The Harvard Medical School Glossary of Health Terms is a comprehensive glossary that defines more than 2,000 terms in clear, simple language. Entries cover a range of topics, from anatomy and physiology to diseases and words related to nutrition, fitness, and mental health.
alpha blockers: A group of drugs that lower blood pressure by blocking the effects of adrenaline or adrenaline-like substances on cells' alpha receptors. Also used to treat some prostate gland problems. Alpha blockers are also known as alpha-adrenergic antagonists, alpha-adrenergic blocking agents, and alpha-adrenergic blockers.
arteriosclerosis: A term encompassing a variety of conditions in which artery walls thicken and become less flexible. Sometimes called hardening of the arteries. Arteriosclerosis occurs when cholesterol-rich plaque forms on the inner lining of arteries (atherosclerosis), when artery walls become calcified, or when high blood pressure thickens the muscular wall of arteries.
body mass index (BMI): A measure of body fat estimated from a person’s height and weight. A healthy BMI is defined as 18.5 to 24.9. BMI = weight (in kilograms) divided by height (in meters) squared. Using English units, multiply weight in pounds by 703, then divide the result by height in inches, and divide that result by height in inches.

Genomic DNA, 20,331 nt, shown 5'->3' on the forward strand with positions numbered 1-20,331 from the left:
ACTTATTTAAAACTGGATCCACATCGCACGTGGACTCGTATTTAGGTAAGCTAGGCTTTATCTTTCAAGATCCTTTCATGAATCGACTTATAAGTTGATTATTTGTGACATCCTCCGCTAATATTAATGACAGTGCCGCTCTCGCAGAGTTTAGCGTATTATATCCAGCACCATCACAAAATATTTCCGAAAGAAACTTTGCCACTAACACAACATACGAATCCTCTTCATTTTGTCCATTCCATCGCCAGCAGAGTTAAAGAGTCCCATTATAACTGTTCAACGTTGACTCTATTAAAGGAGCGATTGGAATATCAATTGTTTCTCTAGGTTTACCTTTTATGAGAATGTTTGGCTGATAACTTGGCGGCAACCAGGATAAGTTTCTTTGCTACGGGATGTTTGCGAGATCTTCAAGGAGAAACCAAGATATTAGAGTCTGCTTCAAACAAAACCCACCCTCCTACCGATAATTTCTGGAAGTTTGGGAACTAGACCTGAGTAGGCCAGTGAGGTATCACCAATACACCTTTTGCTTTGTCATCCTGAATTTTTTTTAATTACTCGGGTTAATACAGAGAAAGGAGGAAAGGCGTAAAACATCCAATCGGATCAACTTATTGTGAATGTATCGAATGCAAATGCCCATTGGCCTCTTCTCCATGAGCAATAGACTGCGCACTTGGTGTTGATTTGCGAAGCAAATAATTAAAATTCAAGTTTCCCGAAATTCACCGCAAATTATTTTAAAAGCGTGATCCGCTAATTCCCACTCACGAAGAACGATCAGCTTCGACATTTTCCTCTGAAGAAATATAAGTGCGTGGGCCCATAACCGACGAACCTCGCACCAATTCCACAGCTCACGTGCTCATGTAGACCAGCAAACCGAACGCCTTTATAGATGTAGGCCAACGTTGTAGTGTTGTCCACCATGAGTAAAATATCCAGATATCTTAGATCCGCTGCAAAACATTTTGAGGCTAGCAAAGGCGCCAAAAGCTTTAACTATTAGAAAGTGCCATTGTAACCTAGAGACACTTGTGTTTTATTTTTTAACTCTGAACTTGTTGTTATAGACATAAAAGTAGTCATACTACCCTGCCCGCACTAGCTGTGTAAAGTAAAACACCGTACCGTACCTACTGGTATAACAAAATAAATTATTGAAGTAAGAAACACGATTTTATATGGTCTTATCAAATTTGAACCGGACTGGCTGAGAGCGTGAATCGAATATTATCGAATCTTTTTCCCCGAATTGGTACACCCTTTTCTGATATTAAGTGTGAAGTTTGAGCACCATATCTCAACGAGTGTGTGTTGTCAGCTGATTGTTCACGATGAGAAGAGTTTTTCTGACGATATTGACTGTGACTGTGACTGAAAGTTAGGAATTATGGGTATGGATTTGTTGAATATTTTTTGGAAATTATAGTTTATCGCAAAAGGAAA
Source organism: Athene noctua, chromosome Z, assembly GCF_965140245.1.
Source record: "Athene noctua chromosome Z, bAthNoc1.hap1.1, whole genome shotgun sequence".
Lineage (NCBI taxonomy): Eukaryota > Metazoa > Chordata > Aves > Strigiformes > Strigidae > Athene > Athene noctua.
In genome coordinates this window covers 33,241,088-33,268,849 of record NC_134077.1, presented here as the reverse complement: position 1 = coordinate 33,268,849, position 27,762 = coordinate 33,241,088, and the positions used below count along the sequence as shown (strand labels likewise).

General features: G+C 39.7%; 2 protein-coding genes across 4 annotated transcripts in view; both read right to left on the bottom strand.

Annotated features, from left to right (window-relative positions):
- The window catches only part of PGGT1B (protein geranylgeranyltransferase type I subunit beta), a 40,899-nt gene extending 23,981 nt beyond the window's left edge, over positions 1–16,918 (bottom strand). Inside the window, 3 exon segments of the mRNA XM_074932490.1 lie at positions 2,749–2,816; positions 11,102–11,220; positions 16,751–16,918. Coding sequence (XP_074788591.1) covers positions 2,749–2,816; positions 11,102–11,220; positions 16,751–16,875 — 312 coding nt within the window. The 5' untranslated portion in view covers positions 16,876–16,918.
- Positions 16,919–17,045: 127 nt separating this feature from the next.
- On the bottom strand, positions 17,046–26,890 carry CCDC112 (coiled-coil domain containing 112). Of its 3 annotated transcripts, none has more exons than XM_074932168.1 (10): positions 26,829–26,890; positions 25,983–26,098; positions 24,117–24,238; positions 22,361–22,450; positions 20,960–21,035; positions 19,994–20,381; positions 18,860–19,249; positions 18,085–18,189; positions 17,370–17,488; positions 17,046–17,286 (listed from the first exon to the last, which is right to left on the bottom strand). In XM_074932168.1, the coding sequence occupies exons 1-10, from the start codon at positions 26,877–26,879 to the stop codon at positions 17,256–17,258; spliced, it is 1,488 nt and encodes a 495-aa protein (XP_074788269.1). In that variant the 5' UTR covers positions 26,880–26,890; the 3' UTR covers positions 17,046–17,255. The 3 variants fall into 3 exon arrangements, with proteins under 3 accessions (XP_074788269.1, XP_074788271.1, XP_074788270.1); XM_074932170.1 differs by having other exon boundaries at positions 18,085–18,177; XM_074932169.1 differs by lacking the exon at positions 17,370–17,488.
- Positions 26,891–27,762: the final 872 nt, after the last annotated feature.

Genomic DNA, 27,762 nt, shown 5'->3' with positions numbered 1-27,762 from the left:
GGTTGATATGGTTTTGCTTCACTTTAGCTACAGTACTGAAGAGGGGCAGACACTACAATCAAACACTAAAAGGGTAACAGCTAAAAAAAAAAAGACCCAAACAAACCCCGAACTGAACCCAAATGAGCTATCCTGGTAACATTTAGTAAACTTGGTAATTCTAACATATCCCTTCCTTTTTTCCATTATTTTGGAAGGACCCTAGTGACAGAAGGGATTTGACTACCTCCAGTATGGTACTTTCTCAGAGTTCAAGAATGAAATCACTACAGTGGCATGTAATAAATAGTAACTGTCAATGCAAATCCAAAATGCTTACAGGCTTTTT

cartilage: Stiff connective tissue that provides support to other tissues and cushions joints.
diuretic: A drug that eases the heart's workload and decreases the buildup of fluid in the lungs and other parts of the body by promoting the excretion of water and salts. Diuretics (also called water pills) are used to treat high blood pressure, heart failure, and some congenital heart defects.
diverticulitis: The bulging out of small pouches or sacs of tissue from the colon wall.
durable power of attorney: A legal document in which an individual appoints another person to make medical, financial, or other decisions when the individual becomes unable to make those decisions.
endocarditis: An inflammation of the heart lining or valves, usually caused by bacterial infection.
exercise stress test: The use of a treadmill, stationary bicycle, or other exercise machine while hooked up to heart-monitoring equipment. The test is used to determine if the heart's blood supply is sufficient and if the rhythm remains normal when the heart is stressed.